THE NATIONAL MIRROR – Propelled by growing public sympathy and the provisions of the CBN Act, 2007 which insulates him from undue executive interference, Sanusi Lamido Sanusi, governor of the Central Bank of Nigeria insists on running out his tenure of five years, in what many see as unusual defiance to the position of President Goodluck Jonathan. How long will this fight last?
Sanusi Lamido Sanusi, governor, Central Bank of Nigeria, CBN, may really not be liked by many, but there seems to be an aggregation of opinion that is currently pushing the tide in favour of the Kono prince.
Following the leakage of the September 2013 letter he wrote to President Goodluck Jonathan, in which he raised several issues bothering on the management of the country’s crude oil revenue, the CBN governor had more or less become an object of ridicule, particularly when he later apologized that the $49.8 billion he alleged was not remitted was untrue.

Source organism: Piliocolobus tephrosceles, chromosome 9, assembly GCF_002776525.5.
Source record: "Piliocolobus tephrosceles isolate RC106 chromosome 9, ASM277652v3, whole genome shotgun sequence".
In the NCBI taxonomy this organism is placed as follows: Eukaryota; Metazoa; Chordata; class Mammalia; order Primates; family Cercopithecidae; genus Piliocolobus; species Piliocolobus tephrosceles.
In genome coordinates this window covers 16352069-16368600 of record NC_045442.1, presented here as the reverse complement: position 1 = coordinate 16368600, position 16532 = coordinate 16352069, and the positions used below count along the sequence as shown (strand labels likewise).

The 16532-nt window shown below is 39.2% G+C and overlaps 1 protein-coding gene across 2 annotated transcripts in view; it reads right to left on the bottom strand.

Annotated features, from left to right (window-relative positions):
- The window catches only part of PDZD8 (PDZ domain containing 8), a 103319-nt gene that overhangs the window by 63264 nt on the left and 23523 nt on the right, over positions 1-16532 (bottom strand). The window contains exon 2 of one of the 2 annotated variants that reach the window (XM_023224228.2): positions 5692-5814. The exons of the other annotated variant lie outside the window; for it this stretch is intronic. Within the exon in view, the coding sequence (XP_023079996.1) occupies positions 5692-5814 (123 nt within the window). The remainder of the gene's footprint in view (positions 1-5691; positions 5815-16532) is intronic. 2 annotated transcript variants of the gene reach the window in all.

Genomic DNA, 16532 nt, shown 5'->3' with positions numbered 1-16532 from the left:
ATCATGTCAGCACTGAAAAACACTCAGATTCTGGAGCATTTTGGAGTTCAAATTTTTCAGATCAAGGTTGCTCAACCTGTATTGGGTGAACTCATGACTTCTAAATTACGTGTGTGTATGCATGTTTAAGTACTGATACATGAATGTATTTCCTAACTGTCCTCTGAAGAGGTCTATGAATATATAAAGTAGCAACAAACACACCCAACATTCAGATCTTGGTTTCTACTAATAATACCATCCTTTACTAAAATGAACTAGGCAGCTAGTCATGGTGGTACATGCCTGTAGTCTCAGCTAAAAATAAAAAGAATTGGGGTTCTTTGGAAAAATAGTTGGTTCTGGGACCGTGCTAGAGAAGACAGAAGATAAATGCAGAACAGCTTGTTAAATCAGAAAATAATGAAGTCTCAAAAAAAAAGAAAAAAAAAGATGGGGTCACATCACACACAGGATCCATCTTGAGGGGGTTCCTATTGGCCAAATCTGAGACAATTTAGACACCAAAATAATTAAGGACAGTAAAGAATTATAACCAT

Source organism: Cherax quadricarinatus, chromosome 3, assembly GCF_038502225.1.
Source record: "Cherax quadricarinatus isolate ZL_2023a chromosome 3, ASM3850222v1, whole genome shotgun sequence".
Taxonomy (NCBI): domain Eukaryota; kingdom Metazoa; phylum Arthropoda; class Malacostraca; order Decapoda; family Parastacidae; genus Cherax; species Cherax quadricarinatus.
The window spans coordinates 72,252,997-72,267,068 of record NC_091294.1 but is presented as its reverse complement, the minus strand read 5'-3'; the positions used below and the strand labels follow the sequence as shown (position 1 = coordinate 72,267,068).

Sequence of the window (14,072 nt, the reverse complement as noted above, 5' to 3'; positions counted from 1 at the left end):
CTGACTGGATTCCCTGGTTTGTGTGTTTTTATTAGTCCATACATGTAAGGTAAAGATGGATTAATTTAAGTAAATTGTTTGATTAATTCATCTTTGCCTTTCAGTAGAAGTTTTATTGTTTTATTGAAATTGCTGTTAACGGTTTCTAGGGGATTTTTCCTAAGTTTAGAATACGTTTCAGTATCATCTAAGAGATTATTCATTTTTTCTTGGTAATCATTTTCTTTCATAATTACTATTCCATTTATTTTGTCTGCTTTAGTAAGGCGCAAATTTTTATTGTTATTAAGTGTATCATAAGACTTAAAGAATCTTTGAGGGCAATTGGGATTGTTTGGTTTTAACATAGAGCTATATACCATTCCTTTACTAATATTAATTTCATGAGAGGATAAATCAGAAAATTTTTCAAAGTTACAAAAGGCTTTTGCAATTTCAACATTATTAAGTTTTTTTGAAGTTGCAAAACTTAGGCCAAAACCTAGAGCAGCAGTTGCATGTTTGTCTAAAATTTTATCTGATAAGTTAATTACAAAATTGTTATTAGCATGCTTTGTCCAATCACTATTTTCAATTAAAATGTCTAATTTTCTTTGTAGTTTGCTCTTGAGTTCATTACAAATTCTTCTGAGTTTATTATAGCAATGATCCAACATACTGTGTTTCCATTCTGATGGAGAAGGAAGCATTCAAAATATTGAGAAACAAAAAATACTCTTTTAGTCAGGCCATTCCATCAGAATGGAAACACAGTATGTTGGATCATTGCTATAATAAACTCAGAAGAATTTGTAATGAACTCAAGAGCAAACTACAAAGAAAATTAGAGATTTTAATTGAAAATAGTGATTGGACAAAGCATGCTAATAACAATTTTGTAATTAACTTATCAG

Last week, however, the issue took another dimension, as the presidency was said to have ordered Sanusi, whose tenure expires in June to resign immediately or proceed on pre-retirement leave allegedly on the account of the leaked letter.
Very reliable sources told Business Courage that hawks within the presidency had amounted ceaseless pressure on President Goodluck Jonathan to sack Sanusi on the grounds his leaked letter on the unremitted $49.8 billion oil revenue to the Federation Account provided the arsenal with which former President Olusegun Obasanjo used to attack President Jonathan in his now controversial letter.
According to a Presidency source, the hawks had succeeded in getting the president very angry to the extent that he was not prepared to allow the CBN governor proceed on his terminal leave in March, and had therefore, asked him to tender his resignation before the close of business last Tuesday.